Skip to comments.This is the 24th anniversary of the Challenger disaster
Posted on 01/28/2010 12:50:25 PM PST by free1977free
Where were you on January 28th, 1986? Were you in a classroom watching the first teacher go into space? Do you remember how you felt when you saw the Challenger explode soon after it left the earth?
CNN reports that about 17% of Americans were watching when the disaster occurred. One hour later, 85% had heard the news. It is estimated that 48% of 9-13 year-olds were watching.
Teacher Christa Macauliffe was supposed to be the first teacher in space, but she never made it. She died in the explosion along with the six astronauts accompanying her.
Most of today's moms are old enough to remember this event. Today is a good day to share this historical story with your children. It's also a good way to share an emotional story from your own childhood.
Ladies and Gentlemen, I'd planned to speak to you tonight to report on the state of the Union, but the events of earlier today have led me to change those plans. Today is a day for mourning and remembering. Nancy and I are pained to the core by the tragedy of the shuttle Challenger. We know we share this pain with all of the people of our country. This is truly a national loss.
Nineteen years ago, almost to the day, we lost three astronauts in a terrible accident on the ground. But, we've never lost an astronaut in flight; we've never had a tragedy like this. And perhaps we've forgotten the courage it took for the crew of the shuttle; but they, the Challenger Seven, were aware of the dangers, but overcame them and did their jobs brilliantly. We mourn seven heroes: Michael Smith, Dick Scobee, Judith Resnik, Ronald McNair, Ellison Onizuka, Gregory Jarvis, and Christa McAuliffe. We mourn their loss as a nation together.
For the families of the seven, we cannot bear, as you do, the full impact of this tragedy. But we feel the loss, and we're thinking about you so very much. Your loved ones were daring and brave, and they had that special grace, that special spirit that says, 'Give me a challenge and I'll meet it with joy.' They had a hunger to explore the universe and discover its truths. They wished to serve, and they did. They served all of us.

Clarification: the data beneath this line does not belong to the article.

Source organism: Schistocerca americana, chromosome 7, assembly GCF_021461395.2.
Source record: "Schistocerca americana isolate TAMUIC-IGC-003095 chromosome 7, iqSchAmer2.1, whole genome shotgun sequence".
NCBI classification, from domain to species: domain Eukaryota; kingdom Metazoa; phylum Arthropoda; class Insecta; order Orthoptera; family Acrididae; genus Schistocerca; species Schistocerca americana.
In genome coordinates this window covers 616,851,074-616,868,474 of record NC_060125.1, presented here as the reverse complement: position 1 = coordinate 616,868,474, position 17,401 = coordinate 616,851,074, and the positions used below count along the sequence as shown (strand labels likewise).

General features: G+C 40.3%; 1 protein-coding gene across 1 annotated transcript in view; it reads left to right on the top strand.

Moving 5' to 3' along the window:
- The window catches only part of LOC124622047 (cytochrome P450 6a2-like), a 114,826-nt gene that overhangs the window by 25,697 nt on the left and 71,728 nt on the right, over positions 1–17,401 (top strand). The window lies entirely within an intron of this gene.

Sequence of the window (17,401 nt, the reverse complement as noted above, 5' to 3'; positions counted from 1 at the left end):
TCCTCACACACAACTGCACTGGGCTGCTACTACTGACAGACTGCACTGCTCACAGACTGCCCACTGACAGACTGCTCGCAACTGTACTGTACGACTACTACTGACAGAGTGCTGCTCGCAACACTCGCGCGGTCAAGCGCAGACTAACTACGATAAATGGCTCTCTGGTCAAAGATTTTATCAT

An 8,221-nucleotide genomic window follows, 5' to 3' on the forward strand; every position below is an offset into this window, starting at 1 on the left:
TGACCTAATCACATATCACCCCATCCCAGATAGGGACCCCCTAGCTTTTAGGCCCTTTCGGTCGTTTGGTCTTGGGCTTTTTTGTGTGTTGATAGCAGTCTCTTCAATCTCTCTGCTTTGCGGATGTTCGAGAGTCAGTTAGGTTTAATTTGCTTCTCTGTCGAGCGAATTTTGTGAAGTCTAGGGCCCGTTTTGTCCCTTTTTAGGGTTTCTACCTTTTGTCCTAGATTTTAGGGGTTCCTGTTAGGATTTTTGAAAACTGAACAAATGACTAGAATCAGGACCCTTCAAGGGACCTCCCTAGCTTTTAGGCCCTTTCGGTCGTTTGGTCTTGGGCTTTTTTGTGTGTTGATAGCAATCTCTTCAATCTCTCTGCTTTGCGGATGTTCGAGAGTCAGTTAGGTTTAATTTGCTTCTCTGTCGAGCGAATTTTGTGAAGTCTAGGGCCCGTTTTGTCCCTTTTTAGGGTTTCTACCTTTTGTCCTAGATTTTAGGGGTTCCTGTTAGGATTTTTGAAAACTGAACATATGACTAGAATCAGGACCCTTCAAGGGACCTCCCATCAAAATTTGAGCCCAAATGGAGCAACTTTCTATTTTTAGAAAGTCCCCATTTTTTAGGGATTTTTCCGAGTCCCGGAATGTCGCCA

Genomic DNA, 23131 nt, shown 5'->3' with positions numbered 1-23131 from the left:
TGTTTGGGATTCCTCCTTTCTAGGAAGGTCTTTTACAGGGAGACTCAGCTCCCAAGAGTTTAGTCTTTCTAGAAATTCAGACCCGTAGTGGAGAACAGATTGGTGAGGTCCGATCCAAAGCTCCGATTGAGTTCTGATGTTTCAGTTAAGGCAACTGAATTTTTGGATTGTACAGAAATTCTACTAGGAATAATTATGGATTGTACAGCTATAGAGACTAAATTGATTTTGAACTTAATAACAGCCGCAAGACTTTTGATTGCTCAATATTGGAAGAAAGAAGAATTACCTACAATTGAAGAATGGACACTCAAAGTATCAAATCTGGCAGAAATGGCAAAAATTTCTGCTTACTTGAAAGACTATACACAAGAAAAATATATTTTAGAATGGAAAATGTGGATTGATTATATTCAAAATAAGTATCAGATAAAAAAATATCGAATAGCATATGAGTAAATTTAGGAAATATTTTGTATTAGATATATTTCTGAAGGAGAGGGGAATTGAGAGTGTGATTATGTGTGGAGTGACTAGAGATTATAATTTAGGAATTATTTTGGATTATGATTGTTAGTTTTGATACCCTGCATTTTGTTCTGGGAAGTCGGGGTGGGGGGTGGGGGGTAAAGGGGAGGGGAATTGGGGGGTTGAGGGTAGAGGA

We've grown used to wonders in this century. It's hard to dazzle us. But for twenty-five years the United States space program has been doing just that. We've grown used to the idea of space, and perhaps we forget that we've only just begun. We're still pioneers. They, the members of the Challenger crew, were pioneers.
And I want to say something to the schoolchildren of America who were watching the live coverage of the shuttle's takeoff. I know it is hard to understand, but sometimes painful things like this happen. It's all part of the process of exploration and discovery. It's all part of taking a chance and expanding man's horizons. The future doesn't belong to the fainthearted; it belongs to the brave. The Challenger crew was pulling us into the future, and we'll continue to follow them.
I've always had great faith in and respect for our space program, and what happened today does nothing to diminish it. We don't hide our space program. We don't keep secrets and cover things up. We do it all up front and in public. That's the way freedom is, and we wouldn't change it for a minute. We'll continue our quest in space. There will be more shuttle flights and more shuttle crews and, yes, more volunteers, more civilians, more teachers in space. Nothing ends here; our hopes and our journeys continue. I want to add that I wish I could talk to every man and woman who works for NASA or who worked on this mission and tell them: "Your dedication and professionalism have moved and impressed us for decades. And we know of your anguish. We share it."
There's a coincidence today. On this day 390 years ago, the great explorer Sir Francis Drake died aboard ship off the coast of Panama. In his lifetime the great frontiers were the oceans, and a historian later said, 'He lived by the sea, died on it, and was buried in it.' Well, today we can say of the Challenger crew: Their dedication was, like Drake's, complete.
The crew of the space shuttle Challenger honoured us by the manner in which they lived their lives. We will never forget them, nor the last time we saw them, this morning, as they prepared for the journey and waved goodbye and 'slipped the surly bonds of earth' to 'touch the face of God.'
Ronald Reagan - January 28, 1986
by John Gillespie Magee, Junior (June 9, 1922 December 11, 1941)
Oh! I have slipped the surly bonds of Earth
And danced the skies on laughter-silvered wings;
Sunward Ive climbed, and joined the tumbling mirth
of sun-split clouds, and done a hundred things
You have not dreamed ofwheeled and soared and swung
High in the sunlit silence. Hovring there,
Ive chased the shouting wind along, and flung
My eager craft through footless halls of air....
Up, up the long, delirious, burning blue
Ive topped the wind-swept heights with easy grace
Where never lark nor even eagle flew
And, while with silent lifting mind Ive trod
The high untrespassed sanctity of space,
Put out my hand, and touched the face of God.
I was at FT Polk, LA. I was in the company HQ building walking by the dayroom as folks gathered to watch the take-off on the TV.